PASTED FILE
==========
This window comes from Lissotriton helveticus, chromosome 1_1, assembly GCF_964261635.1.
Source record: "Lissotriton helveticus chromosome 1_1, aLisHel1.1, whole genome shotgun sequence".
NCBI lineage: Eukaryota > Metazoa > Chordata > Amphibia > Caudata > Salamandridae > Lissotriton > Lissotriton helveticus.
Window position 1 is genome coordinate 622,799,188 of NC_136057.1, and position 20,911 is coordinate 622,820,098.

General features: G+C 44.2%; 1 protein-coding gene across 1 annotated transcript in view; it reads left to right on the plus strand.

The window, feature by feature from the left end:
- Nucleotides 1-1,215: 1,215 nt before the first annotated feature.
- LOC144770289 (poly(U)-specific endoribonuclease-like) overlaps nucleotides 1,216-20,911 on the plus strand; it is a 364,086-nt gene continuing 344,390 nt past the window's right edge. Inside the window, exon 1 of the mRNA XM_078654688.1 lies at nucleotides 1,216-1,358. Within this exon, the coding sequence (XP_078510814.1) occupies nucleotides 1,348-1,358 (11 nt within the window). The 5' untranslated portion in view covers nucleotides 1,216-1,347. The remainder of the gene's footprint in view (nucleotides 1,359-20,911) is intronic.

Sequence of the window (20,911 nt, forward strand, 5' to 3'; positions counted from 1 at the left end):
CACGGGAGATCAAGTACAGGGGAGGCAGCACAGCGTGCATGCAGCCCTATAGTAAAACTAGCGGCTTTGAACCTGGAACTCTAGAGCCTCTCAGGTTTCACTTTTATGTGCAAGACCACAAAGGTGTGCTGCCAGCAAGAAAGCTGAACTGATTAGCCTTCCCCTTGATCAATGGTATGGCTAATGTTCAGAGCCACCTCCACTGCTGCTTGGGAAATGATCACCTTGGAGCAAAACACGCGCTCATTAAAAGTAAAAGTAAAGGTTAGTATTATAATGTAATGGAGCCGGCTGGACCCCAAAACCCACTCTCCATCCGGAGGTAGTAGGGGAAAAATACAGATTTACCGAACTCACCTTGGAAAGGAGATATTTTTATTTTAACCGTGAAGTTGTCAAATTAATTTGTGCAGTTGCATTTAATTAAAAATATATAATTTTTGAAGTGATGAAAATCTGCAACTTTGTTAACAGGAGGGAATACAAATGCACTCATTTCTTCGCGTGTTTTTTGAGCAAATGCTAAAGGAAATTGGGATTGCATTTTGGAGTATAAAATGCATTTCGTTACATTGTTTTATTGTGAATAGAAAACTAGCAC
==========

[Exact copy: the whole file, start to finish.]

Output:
This window comes from Lissotriton helveticus, chromosome 1_1, assembly GCF_964261635.1.
Source record: "Lissotriton helveticus chromosome 1_1, aLisHel1.1, whole genome shotgun sequence".
NCBI lineage: Eukaryota > Metazoa > Chordata > Amphibia > Caudata > Salamandridae > Lissotriton > Lissotriton helveticus.
Window position 1 is genome coordinate 622,799,188 of NC_136057.1, and position 20,911 is coordinate 622,820,098.

General features: G+C 44.2%; 1 protein-coding gene across 1 annotated transcript in view; it reads left to right on the plus strand.

The window, feature by feature from the left end:
- Nucleotides 1-1,215: 1,215 nt before the first annotated feature.
- LOC144770289 (poly(U)-specific endoribonuclease-like) overlaps nucleotides 1,216-20,911 on the plus strand; it is a 364,086-nt gene continuing 344,390 nt past the window's right edge. Inside the window, exon 1 of the mRNA XM_078654688.1 lies at nucleotides 1,216-1,358. Within this exon, the coding sequence (XP_078510814.1) occupies nucleotides 1,348-1,358 (11 nt within the window). The 5' untranslated portion in view covers nucleotides 1,216-1,347. The remainder of the gene's footprint in view (nucleotides 1,359-20,911) is intronic.

Sequence of the window (20,911 nt, forward strand, 5' to 3'; positions counted from 1 at the left end):
CACGGGAGATCAAGTACAGGGGAGGCAGCACAGCGTGCATGCAGCCCTATAGTAAAACTAGCGGCTTTGAACCTGGAACTCTAGAGCCTCTCAGGTTTCACTTTTATGTGCAAGACCACAAAGGTGTGCTGCCAGCAAGAAAGCTGAACTGATTAGCCTTCCCCTTGATCAATGGTATGGCTAATGTTCAGAGCCACCTCCACTGCTGCTTGGGAAATGATCACCTTGGAGCAAAACACGCGCTCATTAAAAGTAAAAGTAAAGGTTAGTATTATAATGTAATGGAGCCGGCTGGACCCCAAAACCCACTCTCCATCCGGAGGTAGTAGGGGAAAAATACAGATTTACCGAACTCACCTTGGAAAGGAGATATTTTTATTTTAACCGTGAAGTTGTCAAATTAATTTGTGCAGTTGCATTTAATTAAAAATATATAATTTTTGAAGTGATGAAAATCTGCAACTTTGTTAACAGGAGGGAATACAAATGCACTCATTTCTTCGCGTGTTTTTTGAGCAAATGCTAAAGGAAATTGGGATTGCATTTTGGAGTATAAAATGCATTTCGTTACATTGTTTTATTGTGAATAGAAAACTAGCAC